With the glow of a magnificent All-Star weekend long faded, the Montreal Canadiens kicked off the unofficial second-half start to the season with a 5-3 loss to the Lightning in Tampa, with the Habs showing the same tendencies they exhibited during back-to-back losses heading into the All-Star break:
Shoddy goaltending, sloppy play in front of their net, a sputtering power play, and the inability to bury the puck.
So, after putting together an inspiring December run at a time when this team was hurting, the Canadiens are stumbling as regulars begin to return to action.
Saku Koivu, who returned to action prior to the all-star break, was joined by Chris Higgins, who was back last night after a 19-game layoff with a shoulder injury. Even Ryan O’Byrne was back in the lineup, recalled to the big team after a solid 13-game stint with the Hamilton Bulldogs. And the big defenceman finally showed some confidence out there, something he rarely did before his demotion.
Higgins and Koivu were joined by Matt D’Agostini for most of the night. And for most of the night, the three could generate little in the way of offence. Then again, you could say that for two of the other three forward lines as well.
True, the Canadiens exploded out of the blocks with a 20-shot barrage on Mike Smith in the opening period, outshooting the Bolts 20-7 in the process. But they found themselves clinging to a one-goal lead on goals by Maxim Lapierre, his 9th, and Alex Kovalev, his 13th. The goal by Kovalev was a gift after Smith put the puck on the stick of the 2009 NHL All-Star MVP, thanks to a sloppy clearing attempt, and Kovalev connected. The writing was on the wall in this one when, late in that period, the Canadiens blew a 5-on-3 that went on more almost a minute and a half.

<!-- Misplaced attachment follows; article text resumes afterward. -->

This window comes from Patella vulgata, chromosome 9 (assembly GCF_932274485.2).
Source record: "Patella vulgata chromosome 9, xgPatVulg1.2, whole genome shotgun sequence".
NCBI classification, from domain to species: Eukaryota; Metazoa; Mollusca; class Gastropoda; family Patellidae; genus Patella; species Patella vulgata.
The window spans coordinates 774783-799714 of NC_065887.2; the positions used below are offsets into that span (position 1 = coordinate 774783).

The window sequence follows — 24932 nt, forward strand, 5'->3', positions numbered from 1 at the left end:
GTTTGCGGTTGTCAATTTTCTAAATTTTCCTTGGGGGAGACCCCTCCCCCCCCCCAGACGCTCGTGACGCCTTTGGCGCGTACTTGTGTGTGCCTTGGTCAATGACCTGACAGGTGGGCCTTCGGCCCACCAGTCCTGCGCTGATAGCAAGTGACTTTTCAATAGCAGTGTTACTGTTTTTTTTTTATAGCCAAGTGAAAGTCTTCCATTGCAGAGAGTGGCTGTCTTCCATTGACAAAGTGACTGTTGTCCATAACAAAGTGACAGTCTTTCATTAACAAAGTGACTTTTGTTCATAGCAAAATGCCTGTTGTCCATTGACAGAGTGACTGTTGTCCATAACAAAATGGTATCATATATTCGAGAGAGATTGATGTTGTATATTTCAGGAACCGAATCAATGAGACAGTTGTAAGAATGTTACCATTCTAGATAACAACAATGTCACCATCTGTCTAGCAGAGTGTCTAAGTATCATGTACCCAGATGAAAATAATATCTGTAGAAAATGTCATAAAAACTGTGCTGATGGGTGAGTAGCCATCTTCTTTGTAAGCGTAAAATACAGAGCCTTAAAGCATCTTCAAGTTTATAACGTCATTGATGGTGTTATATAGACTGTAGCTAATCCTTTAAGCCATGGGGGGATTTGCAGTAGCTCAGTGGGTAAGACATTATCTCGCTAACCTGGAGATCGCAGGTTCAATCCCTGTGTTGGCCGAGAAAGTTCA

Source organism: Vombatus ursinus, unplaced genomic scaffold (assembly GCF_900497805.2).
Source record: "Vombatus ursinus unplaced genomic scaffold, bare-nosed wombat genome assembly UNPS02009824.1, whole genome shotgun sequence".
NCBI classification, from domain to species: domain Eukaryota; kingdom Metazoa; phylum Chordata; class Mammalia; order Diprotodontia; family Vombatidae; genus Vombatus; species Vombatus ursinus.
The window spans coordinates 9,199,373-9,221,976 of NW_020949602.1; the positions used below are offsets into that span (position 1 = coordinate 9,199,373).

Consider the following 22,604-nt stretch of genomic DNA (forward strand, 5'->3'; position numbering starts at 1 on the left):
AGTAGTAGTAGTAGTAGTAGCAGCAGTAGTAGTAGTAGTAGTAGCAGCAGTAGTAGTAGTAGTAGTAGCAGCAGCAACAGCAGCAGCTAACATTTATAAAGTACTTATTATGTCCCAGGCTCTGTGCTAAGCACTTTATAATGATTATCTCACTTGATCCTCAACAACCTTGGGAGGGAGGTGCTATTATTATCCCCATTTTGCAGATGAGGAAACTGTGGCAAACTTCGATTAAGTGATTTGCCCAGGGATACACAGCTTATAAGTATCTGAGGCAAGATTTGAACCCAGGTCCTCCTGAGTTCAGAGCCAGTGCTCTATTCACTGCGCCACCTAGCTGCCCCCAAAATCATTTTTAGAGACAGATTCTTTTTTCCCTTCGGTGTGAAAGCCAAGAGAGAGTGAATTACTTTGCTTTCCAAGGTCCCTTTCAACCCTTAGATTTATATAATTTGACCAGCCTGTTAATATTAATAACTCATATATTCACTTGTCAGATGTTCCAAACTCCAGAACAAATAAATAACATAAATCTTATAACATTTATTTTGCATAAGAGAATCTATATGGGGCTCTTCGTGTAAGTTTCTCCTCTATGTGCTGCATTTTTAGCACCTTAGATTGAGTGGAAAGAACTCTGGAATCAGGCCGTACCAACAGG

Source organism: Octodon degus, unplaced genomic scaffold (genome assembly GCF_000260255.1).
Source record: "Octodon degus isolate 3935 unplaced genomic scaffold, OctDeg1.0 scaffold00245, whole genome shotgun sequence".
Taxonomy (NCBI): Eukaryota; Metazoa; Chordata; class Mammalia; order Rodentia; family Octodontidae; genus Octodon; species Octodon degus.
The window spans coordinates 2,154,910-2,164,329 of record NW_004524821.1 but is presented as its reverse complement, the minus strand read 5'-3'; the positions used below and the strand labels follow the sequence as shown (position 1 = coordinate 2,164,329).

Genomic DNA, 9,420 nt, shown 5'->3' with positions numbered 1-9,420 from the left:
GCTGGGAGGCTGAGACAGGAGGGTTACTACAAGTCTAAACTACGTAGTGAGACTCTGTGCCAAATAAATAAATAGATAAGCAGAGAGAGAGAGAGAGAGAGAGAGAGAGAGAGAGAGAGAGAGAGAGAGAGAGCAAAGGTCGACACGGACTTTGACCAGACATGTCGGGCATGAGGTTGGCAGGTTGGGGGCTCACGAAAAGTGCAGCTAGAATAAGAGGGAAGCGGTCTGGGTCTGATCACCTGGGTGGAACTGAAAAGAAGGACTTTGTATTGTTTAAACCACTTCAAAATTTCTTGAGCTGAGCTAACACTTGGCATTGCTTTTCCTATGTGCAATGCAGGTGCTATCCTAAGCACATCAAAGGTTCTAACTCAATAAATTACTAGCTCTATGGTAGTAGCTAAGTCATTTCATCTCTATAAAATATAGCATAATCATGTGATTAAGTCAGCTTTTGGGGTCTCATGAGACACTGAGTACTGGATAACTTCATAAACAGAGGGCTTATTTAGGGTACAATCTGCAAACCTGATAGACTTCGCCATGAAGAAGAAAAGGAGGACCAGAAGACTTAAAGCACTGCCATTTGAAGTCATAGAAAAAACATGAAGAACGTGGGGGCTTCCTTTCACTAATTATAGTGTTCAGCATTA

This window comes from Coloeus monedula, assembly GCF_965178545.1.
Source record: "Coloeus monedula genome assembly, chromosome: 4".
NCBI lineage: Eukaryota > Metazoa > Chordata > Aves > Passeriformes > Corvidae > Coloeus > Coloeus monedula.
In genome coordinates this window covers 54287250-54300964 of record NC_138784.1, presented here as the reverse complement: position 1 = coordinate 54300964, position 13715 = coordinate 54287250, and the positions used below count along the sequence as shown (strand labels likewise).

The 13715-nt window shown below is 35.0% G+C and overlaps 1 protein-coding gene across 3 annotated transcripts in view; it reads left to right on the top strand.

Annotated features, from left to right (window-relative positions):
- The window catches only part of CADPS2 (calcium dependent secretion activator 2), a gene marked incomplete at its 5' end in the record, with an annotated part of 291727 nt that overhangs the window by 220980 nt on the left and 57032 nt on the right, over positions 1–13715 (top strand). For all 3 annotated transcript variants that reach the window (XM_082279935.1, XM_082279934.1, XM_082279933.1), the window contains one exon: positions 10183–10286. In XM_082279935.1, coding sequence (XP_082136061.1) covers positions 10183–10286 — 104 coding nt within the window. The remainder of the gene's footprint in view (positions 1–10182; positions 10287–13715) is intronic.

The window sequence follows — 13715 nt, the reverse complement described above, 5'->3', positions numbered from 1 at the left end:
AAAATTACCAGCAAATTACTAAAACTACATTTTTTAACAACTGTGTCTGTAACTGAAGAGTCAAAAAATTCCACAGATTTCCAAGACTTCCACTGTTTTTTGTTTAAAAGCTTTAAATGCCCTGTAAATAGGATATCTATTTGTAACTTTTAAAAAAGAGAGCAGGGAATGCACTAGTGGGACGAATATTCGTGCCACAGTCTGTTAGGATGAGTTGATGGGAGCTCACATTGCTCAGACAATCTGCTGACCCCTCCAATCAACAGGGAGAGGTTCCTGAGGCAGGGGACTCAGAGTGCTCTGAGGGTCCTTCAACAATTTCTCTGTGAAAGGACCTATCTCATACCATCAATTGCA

Once again, the only line that was a threat out there was the so-called fourth line of Lapierre-Guillaume Latendresse-Tom Kostopoulos. That’s because, once again, the Canadiens’ best players failed to be their best players. The line of Lang and the two Kostitsyn bro’s? Invisible.
In the end, it was a second-period meltdown that did the Canadiens in, as the Bolts took advantage of a flopping Carey Price with a three-goal explosion on only six shots to make it 4-2 Tampa. Latendresse got one back with his 9th of the season, a goal that was originally credited to Lapierre. But it was much too little, much too late.
Let’s hope the play of Ryan O’Byrne last night was a sign of things to come for this young defenceman, for Montreal’s sake. Because the Habs, after finally tightening things up defensively in recent weeks, have been giving up way too many goals in recent games: 18 in their last four starts. Other disturbing statistics surround the plus-minus play of some of the team’s D-men. Over his last seven games, Roman Hamrlik is -8. Over HIS last seven games, Josh Gorges, is -9. Patrice Brisebois was in that neighbourhood, as well, until he was yanked from the lineup to make room for O’Byrne last night. But all indications are that Brisebois will be back in the lineup tomorrow night when the Canadiens close out this five-game road trip in Sunrise against the Florida Panthers.
I’d like to know: why? Why would coach Guy Carbonneau want to put Patrice Brisebois back in the lineup after Ryan O’Bryne has finally put together a solid 60-minutes of hockey for the first time in almost two months (as a member of the Habs, at least).